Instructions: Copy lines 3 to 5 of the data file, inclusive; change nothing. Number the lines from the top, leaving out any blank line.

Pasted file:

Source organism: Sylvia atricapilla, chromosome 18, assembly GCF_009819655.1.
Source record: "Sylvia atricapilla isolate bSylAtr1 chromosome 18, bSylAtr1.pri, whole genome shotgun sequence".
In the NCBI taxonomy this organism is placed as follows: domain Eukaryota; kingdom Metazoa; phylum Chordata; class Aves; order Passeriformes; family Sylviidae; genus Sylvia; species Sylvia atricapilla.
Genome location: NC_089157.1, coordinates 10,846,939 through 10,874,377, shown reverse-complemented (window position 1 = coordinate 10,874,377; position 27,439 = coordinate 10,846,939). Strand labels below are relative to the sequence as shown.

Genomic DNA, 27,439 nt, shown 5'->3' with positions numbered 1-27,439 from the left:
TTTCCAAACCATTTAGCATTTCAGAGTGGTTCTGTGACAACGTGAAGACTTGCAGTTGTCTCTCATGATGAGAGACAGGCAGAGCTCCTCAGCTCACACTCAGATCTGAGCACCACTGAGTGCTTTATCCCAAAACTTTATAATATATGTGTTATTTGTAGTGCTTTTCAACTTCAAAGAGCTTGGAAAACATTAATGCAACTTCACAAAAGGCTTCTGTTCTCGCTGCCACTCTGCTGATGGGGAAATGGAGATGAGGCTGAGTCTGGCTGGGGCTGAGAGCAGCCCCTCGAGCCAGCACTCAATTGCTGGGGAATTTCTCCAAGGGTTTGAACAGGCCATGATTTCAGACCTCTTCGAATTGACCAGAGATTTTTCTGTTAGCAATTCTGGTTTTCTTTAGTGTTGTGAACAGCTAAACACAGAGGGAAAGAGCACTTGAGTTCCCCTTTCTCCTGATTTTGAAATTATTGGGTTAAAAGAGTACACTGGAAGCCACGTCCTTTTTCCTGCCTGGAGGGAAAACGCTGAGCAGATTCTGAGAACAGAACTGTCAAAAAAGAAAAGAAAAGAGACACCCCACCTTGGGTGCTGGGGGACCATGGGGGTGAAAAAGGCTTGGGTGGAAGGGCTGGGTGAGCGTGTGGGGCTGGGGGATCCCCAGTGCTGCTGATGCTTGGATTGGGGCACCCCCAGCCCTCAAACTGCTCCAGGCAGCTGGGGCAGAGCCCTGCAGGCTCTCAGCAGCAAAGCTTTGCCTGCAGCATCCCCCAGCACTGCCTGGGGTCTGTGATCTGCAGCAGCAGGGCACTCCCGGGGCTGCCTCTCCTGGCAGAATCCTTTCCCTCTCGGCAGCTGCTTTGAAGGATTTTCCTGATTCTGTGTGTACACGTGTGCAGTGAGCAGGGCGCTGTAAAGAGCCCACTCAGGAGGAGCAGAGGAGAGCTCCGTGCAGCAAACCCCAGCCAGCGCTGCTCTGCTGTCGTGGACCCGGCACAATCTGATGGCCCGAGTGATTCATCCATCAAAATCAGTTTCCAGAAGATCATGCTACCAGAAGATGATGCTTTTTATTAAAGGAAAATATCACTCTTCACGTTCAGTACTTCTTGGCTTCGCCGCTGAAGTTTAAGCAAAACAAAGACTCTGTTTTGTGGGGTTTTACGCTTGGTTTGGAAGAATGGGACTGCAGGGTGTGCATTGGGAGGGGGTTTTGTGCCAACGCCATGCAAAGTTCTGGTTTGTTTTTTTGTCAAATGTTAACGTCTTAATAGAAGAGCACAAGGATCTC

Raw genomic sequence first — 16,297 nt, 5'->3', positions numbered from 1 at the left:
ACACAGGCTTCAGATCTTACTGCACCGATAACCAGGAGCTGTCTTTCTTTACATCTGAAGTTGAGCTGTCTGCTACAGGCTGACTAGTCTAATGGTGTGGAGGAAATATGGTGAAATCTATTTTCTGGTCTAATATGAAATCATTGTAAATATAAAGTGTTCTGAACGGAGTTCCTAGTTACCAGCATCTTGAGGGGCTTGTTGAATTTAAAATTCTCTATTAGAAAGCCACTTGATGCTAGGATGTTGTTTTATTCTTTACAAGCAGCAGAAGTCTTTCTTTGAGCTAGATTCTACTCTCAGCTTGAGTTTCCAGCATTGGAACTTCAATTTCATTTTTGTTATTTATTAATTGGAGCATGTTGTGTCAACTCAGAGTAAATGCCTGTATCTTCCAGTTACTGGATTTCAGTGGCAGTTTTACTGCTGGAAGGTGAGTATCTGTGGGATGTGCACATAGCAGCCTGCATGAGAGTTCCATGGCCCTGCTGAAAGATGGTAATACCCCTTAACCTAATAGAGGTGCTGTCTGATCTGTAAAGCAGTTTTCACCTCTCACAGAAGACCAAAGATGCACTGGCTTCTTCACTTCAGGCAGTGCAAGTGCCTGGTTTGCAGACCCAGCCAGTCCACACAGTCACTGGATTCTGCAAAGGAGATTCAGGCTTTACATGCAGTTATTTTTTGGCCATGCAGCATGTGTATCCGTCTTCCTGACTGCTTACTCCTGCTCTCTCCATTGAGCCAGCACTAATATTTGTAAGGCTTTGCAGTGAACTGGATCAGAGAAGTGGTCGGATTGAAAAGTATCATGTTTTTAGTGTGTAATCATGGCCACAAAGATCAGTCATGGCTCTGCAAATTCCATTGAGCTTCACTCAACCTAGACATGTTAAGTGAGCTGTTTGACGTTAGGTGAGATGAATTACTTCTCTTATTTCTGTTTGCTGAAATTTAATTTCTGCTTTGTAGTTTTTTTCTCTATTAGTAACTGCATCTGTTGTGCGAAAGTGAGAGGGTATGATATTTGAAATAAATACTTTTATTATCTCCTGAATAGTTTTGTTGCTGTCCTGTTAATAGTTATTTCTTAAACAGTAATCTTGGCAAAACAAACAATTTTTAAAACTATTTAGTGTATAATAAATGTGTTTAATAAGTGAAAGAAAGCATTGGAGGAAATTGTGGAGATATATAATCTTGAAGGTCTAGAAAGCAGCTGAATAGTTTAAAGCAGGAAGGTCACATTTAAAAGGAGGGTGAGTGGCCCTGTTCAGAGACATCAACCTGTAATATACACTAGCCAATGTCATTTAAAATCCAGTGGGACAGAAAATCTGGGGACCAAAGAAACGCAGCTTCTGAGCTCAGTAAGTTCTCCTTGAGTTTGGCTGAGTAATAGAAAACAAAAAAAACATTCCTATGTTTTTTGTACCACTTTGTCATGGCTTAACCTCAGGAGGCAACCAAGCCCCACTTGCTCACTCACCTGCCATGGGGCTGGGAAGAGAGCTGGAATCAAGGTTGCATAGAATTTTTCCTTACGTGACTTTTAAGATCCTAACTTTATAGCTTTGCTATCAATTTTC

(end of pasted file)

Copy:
In the NCBI taxonomy this organism is placed as follows: domain Eukaryota; kingdom Metazoa; phylum Chordata; class Aves; order Passeriformes; family Sylviidae; genus Sylvia; species Sylvia atricapilla.
Genome location: NC_089157.1, coordinates 10,846,939 through 10,874,377, shown reverse-complemented (window position 1 = coordinate 10,874,377; position 27,439 = coordinate 10,846,939). Strand labels below are relative to the sequence as shown.

Genomic DNA, 27,439 nt, shown 5'->3' with positions numbered 1-27,439 from the left: